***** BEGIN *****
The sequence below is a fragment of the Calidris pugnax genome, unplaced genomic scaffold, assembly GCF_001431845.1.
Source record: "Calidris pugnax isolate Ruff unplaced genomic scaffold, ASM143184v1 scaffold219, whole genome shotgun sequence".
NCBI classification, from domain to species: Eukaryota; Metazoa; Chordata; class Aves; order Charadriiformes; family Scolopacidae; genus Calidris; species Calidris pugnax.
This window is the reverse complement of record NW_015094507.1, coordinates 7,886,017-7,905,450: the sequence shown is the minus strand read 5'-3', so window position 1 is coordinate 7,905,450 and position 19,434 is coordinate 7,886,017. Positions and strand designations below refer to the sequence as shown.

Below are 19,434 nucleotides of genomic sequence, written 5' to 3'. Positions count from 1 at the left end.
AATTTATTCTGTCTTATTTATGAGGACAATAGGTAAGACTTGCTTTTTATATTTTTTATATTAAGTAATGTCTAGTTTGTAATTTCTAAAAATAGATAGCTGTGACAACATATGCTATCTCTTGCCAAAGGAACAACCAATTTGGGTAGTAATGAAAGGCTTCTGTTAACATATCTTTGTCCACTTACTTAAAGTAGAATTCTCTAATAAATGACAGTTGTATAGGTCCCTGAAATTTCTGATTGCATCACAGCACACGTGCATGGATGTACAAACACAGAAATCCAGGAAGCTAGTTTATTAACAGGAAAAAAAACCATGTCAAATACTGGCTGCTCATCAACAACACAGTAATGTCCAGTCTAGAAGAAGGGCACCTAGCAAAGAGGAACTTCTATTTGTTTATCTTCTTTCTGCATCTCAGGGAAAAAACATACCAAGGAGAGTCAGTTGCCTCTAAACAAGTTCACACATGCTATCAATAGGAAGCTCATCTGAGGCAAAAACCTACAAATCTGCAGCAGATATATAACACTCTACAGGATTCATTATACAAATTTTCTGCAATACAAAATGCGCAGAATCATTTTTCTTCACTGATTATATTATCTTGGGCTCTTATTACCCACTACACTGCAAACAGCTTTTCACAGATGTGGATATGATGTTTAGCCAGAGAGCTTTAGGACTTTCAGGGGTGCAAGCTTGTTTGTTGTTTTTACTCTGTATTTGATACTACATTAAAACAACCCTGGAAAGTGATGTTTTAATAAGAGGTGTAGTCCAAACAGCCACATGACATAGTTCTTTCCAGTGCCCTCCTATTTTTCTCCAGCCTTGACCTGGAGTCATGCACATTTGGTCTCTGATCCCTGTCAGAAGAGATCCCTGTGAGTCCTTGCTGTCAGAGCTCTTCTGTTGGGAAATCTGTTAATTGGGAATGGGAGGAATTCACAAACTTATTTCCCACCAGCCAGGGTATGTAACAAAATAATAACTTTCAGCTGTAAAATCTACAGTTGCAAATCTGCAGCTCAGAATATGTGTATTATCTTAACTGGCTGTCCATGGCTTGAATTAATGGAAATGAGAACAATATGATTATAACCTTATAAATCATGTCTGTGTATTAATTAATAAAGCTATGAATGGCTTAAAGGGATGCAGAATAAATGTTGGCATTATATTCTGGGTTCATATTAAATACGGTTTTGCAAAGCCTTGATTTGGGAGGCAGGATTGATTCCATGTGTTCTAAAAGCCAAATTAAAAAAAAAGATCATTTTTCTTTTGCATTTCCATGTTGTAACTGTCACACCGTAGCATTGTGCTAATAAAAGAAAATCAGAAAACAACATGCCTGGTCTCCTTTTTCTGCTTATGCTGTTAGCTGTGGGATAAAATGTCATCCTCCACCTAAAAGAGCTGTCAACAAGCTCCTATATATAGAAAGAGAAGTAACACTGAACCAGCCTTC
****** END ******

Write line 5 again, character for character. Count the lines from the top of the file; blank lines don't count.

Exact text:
Below are 19,434 nucleotides of genomic sequence, written 5' to 3'. Positions count from 1 at the left end.